Techtronic Industries Co. Ltd., the Hong Kong-based maker of Dirt Devil vacuums, is buying Hoover Co. from Whirlpool Corp. for US$107 million.
The companies announced the deal Dec. 7. Analysts speculated that TTI will restructure North Canton, Ohio-based Hoover, and a top union official there said workers at the injection molding operation are in the dark about their future.
Jim Repace, president of the International Brotherhood of Electrical Workers Local 1985, said the news came as a surprise. ``All indications were that it was probably to go in the direction of a private equity firm. That was all what we were gearing for.''
The union, too, had been interested in buying Hoover, through an employee stock ownership plan.
Claiming to be ``in shock,'' Repace said he wonders about TTI's motives.
``Just to buy the Hoover name and close the plants, stick the Hoover label and try becoming the leader in floor care? That is a valid fear. We are in the dark about what our destiny is and what's going to happen.''
TTI stated in a news release announcing the deal: ``TTI is looking forward to welcoming Hoover and all of its employees to our floor care team.'' Repace hopes that is a positive sign.
``We are looking forward to talking with them,'' he said. A ``get-acquainted session'' may start soon.
Hoover currently has 800 hourly workers and 200 salary workers in North Canton; 400 hourly workers and 70 salary workers in El Paso, Texas; and about 1,400 hourly workers and 70 salary workers in Juarez, Mexico. Whirlpool spokeswoman Monica Teague also said in a phone interview that plastics-specific numbers were not available.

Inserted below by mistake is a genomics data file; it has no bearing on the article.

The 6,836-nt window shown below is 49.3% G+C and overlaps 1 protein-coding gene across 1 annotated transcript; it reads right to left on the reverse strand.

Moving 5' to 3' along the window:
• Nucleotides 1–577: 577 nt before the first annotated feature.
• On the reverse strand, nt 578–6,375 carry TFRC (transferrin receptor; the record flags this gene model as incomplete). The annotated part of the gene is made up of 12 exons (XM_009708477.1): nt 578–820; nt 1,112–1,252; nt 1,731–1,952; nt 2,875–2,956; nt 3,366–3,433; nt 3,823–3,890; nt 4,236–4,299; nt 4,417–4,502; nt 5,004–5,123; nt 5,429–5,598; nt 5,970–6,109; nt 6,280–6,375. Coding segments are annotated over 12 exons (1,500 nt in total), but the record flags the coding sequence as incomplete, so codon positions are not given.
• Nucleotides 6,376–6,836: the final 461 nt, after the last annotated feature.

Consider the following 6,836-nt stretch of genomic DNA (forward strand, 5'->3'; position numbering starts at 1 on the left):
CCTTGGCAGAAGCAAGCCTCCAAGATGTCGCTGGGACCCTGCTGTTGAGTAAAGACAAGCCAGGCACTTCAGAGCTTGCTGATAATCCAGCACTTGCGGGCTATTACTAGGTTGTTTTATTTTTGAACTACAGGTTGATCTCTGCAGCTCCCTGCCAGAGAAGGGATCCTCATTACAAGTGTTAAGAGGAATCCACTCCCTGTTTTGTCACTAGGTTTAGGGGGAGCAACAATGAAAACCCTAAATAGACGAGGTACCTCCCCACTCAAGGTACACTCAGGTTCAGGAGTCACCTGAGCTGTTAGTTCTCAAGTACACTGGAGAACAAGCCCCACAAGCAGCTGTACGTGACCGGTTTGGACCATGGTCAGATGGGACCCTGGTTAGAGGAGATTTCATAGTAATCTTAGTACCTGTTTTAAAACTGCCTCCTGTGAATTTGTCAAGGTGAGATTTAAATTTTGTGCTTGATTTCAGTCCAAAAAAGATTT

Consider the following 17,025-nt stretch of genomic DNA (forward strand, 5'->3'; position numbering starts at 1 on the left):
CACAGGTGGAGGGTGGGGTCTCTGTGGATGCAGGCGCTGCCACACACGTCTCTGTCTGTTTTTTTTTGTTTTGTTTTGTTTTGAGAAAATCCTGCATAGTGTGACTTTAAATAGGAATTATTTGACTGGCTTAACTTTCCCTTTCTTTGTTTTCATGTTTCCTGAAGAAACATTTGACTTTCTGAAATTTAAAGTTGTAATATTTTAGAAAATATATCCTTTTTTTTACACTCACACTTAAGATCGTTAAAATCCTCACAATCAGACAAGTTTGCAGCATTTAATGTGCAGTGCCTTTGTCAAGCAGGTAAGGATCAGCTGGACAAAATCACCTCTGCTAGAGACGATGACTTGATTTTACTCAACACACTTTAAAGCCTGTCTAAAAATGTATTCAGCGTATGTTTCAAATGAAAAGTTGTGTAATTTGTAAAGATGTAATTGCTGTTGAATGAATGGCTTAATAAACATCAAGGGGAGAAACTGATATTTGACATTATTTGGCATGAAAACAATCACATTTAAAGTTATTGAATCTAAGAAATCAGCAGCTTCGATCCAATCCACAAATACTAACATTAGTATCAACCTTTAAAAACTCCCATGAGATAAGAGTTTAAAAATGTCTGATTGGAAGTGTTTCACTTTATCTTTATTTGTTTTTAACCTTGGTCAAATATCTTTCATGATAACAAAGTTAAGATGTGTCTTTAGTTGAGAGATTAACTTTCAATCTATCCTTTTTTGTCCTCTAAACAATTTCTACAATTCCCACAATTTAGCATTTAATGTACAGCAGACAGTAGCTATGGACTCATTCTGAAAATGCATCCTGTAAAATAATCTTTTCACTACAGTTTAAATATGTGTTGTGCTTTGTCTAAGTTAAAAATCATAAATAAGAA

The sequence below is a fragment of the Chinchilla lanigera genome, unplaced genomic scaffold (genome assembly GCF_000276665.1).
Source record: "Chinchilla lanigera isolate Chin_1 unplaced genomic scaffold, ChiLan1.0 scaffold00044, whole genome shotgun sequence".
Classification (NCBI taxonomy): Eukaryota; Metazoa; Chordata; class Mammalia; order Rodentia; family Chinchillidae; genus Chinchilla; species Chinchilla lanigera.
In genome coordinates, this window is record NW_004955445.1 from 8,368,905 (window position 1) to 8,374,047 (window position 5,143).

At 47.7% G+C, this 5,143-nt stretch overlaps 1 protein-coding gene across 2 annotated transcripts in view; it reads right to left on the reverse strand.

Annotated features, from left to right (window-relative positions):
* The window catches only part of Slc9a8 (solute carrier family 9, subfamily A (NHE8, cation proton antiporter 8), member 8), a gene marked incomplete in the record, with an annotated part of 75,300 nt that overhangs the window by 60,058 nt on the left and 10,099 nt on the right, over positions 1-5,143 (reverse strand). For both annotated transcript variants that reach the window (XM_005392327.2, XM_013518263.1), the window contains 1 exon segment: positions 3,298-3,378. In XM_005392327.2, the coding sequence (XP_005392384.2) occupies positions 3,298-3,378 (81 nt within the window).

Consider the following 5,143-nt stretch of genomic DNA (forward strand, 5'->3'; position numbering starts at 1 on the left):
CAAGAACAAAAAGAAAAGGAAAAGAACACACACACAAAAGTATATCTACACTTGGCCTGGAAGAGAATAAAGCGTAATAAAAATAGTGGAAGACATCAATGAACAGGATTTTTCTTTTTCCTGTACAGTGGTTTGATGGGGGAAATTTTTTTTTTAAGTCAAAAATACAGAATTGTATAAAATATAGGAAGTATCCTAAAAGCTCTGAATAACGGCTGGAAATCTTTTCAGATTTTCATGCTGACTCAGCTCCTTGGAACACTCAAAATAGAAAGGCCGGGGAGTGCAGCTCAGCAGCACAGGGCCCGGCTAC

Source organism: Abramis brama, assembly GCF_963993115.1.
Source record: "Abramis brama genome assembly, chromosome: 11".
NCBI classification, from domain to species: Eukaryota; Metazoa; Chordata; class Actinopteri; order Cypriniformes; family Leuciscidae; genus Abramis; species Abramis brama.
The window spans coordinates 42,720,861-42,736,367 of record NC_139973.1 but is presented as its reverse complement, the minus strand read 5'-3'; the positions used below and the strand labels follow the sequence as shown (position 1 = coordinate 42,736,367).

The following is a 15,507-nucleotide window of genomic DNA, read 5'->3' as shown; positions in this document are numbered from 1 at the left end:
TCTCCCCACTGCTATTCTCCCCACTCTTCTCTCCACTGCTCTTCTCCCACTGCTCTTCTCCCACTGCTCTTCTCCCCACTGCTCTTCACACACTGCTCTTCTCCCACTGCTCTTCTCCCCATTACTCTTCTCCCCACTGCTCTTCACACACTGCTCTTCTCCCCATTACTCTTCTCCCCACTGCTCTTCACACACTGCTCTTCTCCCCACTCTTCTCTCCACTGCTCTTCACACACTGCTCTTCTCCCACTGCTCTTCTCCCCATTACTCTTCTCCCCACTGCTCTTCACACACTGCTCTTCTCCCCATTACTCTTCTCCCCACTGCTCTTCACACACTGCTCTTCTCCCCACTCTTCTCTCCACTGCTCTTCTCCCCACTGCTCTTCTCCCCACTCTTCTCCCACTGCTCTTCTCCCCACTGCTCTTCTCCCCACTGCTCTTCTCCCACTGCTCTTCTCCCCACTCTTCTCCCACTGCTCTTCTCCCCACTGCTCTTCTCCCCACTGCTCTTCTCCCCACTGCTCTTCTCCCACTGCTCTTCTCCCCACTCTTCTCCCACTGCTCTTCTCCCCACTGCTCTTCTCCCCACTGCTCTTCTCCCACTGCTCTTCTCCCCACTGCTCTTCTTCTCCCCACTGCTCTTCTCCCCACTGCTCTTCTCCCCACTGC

But Repace said: ``Most of what we do now is plastic. We have a considerable amount of injection molding work in the North Canton plant. That's really one of the things that we are best at.''
He estimated 30-35 percent of the employees work directly in injection molding, ``although obviously the assembly lines carry more people.''
Repace said the El Paso plant has a similar percentage of plastics-related work to North Canton. The Mexico plant, just across the border, primarily does assembly.
Repace did not give the number of injection presses at the plants, but he said many machines are highly automated.
R&D may be an important part of this deal. TTI mentioned in its news release that with Hoover, ``we will offer a broader and more focused product selection to end users and retailers across the globe and expand our capabilities in R&D for accelerated product innovations.''
Subject to regulatory clearance, the close of the deal could come as early as the first quarter of next year, and no later than the third quarter, both parties said.
``Maybe [TTI] is looking to have a presence here. We just don't know,'' Repace said.
One analyst said he would not be surprised if some Hoover operations were moved to lower-cost overseas locations.
Mirko Mikelic, a senior portfolio manager with Fifth Third Asset Management, told Reuters that Techtronic ``just needs to bring down costs for Hoover.'' He said the $107 million bid is lower than expected, possibly because of potential buyout costs for U.S. unionized staff.
In interviews following the announcement, Joe Galli Jr., the former Newell Rubbermaid Chief Executive Officer who now heads the floor-care division of TTI, said it is too early to comment on the company's long-term plans for Hoover.